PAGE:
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Facebook is using this test to teach computers to think for themselves

It’s a first step to making computers think for themselves.


Selena Larson


Facebook wants to train computers to be smarter. To determine just how smart machines can be, the company’s researchers developed something of an IQ test that uses logical questions most humans can answer and put them to the test against artificial intelligence.

The tests determine a particular machine’s reading comprehension based on a series of simple questions that require only one-word answers. For example, “Mary moved to the bathroom. John went to the hallway. Where is Mary?”

Facebook scientists want to eventually build artificial intelligence that can communicate with a human being and respond to reasoning and emotional conversation. Though the questions and computers aren’t quite so advanced, they’re the first step in the eventual evolution of human-like AI.

By putting machines through these tasks, scientists can figure out where each system succeeds or fails.

The scientists described their work in a paper entitled Towards AI-Complete Question Answering: A Set of Prerequisite Toy Tasks:

Our tasks are built with a unified underlying simulation of a physical world, akin to a classic text adventure game (Montfort, 2005) whereby actors move around manipulating objects and interacting with each other. As the simulation runs, grounded text and question answer pairs are simultaneously generated. Our goal is to categorize different kinds of questions into skill sets, which become our tasks.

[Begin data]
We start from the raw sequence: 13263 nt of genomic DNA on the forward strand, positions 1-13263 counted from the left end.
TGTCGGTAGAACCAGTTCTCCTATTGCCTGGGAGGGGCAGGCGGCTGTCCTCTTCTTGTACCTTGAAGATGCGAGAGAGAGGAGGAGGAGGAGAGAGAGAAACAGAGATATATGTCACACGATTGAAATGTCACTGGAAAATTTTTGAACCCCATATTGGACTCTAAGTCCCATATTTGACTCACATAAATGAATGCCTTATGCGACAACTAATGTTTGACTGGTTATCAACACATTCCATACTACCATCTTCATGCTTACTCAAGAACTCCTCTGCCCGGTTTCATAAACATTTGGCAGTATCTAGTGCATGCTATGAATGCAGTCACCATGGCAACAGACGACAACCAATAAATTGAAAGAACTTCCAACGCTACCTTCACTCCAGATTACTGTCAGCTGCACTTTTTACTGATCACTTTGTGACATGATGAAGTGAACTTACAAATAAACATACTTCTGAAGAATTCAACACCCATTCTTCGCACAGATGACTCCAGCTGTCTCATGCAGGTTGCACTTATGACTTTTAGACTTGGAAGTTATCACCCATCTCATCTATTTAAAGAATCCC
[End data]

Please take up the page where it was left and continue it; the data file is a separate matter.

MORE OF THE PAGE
In a blog post detailing some of the methodology in the so-called bAbI project, researchers said there are 1,000 questions for training and 1,000 for testing, though the goal is to use as little data as possible to complete the question or puzzle.

The beginning of the computer’s intelligence assessment gives two statements, and asks a question. And it gets more complicated from there. The numbers next to the answers correspond to where the correct answer can be found in the preceding story.

1. Mary moved to the bathroom.
2. John went to the hallway.
3. Where is Mary?        bathroom        1
4. Daniel went back to the hallway.
5. Sandra moved to the garden.
6. Where is Daniel?      hallway 4
7. John moved to the office.
8. Sandra journeyed to the bathroom.
9. Where is Daniel?      hallway 4
10. Mary moved to the hallway.
11. Daniel travelled to the office.
12. Where is Daniel?     office  11
13. John went back to the garden.
14. John moved to the bedroom.
15. Where is Sandra?     bathroom        8

While some of the tests are readable by humans, researchers also created a “shuffled” version, meaning the letters of the text are completely unreadable, and therefore require the machine to rely on previously-learned puzzles to correctly answer the question.

Sbdm ip im vdu yonrckblms.
Abf ip im vdu bhhigu.
Sbdm yigaus ly vdu hbbvfnoo.
Abf zumv vb vdu aivgdum.
Mduku ip vdu hbbvfnoo? A:yonrckblms
Mduku znp Abf fuhbku vdu aivgdum? A:bhhigu

While Facebook is trying to make machines smarter through research and open-sourcing its AI and machine learning tools, some scientists warn that it’s impossible to predict what could happen when machines eventually think for themselves. Stephen Hawking and Elon Musk have both discussed potential threats and necessary risk-avoidance when pursuing artificial intelligence.

For now, computers haven’t presented us with this dilemma. But clearly, Facebook plans to make them smarter. 

H/T New Scientist | Photo via IntelFreePress (CC BY 2.0)

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